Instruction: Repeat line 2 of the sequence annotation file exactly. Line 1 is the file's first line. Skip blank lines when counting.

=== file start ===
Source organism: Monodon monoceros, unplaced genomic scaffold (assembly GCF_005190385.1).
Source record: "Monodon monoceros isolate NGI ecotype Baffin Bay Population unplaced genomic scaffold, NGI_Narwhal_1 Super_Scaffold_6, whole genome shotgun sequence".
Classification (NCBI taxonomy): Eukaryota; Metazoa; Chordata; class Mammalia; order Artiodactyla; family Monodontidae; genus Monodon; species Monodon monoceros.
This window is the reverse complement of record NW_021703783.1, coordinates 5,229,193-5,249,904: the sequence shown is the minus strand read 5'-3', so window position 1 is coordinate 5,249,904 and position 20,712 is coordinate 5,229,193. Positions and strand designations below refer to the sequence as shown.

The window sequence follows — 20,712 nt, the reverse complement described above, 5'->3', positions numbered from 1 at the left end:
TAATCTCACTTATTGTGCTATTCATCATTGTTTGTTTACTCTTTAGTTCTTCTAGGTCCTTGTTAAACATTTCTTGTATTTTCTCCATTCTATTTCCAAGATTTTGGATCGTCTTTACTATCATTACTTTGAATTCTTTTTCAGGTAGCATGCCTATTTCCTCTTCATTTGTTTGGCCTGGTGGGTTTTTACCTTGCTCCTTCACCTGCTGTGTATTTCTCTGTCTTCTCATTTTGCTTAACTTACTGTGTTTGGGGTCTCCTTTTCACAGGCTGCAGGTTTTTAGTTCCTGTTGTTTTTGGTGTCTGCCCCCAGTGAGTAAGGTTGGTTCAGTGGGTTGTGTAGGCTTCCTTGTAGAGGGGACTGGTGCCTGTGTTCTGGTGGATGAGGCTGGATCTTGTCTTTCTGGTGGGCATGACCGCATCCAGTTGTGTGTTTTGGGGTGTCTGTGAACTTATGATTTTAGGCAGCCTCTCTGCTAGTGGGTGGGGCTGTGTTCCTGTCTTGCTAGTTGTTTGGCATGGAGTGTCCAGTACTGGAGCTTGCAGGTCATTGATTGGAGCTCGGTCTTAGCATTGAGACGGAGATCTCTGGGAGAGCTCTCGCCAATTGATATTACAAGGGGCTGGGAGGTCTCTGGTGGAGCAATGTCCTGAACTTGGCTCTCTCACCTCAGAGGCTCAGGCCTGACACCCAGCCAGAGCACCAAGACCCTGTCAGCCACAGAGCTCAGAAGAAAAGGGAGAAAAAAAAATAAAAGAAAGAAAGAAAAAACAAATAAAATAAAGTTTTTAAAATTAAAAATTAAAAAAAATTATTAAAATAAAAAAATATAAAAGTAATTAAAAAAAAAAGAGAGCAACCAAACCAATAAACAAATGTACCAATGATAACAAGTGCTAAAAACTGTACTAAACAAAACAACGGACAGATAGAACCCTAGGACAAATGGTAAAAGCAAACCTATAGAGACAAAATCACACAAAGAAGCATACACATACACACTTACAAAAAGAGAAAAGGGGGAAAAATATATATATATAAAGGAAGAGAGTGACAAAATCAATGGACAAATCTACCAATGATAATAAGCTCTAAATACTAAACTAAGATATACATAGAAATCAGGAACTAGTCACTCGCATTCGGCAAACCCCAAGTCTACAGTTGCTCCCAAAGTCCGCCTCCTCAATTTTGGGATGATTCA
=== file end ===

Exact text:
Source record: "Monodon monoceros isolate NGI ecotype Baffin Bay Population unplaced genomic scaffold, NGI_Narwhal_1 Super_Scaffold_6, whole genome shotgun sequence".